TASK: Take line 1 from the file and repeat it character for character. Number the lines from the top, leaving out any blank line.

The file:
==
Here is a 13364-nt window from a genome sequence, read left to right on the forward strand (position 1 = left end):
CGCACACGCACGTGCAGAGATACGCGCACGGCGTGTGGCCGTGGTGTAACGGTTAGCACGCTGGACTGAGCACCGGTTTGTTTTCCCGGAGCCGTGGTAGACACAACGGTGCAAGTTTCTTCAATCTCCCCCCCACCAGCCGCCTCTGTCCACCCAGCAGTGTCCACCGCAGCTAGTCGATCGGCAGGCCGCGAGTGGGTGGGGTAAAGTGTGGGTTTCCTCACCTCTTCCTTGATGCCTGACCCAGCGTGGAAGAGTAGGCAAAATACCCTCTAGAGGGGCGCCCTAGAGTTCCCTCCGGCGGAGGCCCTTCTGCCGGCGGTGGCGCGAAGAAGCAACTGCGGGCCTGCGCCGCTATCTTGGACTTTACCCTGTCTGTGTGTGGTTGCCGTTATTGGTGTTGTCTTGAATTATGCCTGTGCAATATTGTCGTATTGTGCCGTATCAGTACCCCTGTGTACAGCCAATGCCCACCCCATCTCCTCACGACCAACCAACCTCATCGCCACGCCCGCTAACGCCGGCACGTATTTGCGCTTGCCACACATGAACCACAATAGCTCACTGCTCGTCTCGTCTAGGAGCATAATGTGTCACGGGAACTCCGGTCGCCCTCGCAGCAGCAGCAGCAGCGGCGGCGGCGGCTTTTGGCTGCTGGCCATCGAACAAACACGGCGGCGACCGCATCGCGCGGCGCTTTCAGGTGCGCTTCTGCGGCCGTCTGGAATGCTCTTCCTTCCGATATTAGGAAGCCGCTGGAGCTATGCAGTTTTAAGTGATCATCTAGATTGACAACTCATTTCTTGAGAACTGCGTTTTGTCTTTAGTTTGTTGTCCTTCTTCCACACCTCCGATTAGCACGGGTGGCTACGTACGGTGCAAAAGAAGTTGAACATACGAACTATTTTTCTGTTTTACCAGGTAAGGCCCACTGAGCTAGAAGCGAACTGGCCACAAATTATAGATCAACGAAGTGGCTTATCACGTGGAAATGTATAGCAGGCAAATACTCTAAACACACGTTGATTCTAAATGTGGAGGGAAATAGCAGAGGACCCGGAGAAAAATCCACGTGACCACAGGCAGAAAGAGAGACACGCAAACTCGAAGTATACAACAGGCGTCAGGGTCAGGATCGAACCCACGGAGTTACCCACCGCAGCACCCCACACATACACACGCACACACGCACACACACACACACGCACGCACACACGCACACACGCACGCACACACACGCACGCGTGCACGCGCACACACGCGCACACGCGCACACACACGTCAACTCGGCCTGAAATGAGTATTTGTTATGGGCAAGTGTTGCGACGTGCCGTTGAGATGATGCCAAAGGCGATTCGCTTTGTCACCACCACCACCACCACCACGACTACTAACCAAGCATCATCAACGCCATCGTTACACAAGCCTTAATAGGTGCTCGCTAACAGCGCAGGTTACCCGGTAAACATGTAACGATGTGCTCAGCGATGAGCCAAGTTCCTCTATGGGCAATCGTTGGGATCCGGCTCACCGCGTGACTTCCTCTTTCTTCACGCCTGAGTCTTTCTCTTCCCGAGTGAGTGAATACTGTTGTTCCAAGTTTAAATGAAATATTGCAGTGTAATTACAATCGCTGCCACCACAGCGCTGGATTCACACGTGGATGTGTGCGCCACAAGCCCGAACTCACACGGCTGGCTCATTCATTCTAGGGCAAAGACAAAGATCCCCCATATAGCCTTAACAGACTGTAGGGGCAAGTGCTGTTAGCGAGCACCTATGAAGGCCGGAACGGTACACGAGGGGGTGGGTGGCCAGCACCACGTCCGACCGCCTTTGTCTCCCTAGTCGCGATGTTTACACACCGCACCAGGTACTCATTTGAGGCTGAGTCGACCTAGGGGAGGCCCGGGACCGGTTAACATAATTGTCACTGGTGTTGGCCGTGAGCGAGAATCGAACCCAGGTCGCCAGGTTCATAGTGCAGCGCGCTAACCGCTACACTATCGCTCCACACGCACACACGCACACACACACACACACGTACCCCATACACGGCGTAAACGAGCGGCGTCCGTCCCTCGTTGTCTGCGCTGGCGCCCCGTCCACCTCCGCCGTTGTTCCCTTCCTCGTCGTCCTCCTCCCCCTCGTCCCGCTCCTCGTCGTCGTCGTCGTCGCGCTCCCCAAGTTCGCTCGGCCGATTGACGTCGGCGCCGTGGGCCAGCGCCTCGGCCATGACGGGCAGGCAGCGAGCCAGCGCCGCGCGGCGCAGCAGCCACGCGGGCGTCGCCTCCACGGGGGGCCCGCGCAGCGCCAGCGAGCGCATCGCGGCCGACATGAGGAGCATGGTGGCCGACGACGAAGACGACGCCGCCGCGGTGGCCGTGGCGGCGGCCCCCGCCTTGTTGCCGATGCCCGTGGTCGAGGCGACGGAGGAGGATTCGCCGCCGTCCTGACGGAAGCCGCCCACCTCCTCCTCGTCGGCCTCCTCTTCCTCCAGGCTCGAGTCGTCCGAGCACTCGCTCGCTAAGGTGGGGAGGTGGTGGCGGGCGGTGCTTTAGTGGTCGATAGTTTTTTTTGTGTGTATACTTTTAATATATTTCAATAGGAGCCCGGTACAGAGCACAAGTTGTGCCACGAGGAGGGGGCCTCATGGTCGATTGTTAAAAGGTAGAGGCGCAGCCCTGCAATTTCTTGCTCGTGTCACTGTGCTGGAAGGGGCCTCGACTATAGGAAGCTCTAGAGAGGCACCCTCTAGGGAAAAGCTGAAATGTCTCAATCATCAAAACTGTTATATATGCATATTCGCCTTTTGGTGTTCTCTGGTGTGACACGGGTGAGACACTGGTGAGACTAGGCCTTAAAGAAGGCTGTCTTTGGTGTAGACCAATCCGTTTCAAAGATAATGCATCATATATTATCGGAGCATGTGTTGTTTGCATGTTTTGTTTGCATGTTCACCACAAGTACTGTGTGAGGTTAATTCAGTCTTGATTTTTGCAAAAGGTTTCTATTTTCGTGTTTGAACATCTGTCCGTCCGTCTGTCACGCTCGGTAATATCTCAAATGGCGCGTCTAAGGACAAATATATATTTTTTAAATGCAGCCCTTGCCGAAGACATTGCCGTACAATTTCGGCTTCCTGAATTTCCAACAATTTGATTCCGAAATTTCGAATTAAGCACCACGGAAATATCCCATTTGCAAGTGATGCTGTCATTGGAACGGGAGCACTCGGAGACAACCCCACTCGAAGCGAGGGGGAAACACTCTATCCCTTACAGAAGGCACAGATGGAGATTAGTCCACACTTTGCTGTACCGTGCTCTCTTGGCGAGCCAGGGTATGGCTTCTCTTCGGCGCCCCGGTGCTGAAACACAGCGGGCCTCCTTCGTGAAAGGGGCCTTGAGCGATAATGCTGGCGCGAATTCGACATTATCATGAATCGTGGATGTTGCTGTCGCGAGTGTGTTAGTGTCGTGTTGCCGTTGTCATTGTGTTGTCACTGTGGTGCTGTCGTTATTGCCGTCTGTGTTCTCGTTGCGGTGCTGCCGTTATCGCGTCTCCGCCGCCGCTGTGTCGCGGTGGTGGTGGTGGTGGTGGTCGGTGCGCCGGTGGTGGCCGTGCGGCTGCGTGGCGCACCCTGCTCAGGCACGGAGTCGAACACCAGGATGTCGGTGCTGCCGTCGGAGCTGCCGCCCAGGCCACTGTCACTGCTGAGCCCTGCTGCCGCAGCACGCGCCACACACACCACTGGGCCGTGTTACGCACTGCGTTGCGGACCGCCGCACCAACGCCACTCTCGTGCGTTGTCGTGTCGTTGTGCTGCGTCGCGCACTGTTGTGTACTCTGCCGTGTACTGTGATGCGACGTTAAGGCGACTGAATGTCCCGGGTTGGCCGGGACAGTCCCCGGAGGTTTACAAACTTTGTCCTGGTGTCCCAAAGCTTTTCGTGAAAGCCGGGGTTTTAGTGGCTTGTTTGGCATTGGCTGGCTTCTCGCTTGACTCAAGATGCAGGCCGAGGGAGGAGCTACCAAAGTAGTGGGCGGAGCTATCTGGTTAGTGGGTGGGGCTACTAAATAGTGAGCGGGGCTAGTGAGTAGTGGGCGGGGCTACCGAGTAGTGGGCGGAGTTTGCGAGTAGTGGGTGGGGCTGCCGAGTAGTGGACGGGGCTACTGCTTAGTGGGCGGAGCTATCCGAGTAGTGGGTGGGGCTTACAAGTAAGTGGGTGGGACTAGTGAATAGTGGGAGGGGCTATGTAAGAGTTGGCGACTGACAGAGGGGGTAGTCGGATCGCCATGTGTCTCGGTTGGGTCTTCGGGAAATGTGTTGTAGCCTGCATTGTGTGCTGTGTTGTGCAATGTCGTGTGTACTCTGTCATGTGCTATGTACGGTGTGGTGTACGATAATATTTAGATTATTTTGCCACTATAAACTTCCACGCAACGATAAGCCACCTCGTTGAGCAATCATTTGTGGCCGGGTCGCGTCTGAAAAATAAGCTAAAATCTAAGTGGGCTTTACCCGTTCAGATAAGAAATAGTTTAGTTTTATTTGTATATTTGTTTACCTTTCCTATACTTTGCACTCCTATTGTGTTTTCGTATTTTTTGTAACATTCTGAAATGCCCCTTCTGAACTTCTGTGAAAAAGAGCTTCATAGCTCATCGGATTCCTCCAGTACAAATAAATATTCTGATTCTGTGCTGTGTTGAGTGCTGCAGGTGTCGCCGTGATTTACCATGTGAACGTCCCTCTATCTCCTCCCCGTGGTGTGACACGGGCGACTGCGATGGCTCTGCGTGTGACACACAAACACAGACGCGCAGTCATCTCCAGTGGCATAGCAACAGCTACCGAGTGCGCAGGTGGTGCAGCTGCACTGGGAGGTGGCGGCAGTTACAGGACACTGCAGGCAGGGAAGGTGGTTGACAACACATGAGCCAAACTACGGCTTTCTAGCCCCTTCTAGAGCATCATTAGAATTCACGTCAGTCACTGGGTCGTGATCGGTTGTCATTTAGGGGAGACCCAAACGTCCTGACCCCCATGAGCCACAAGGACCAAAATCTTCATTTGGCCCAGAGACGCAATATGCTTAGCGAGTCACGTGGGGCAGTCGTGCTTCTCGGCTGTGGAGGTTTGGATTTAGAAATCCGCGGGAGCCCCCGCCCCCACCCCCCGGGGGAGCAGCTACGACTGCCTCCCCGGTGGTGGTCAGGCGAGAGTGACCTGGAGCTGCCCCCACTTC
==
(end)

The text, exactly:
Here is a 13364-nt window from a genome sequence, read left to right on the forward strand (position 1 = left end):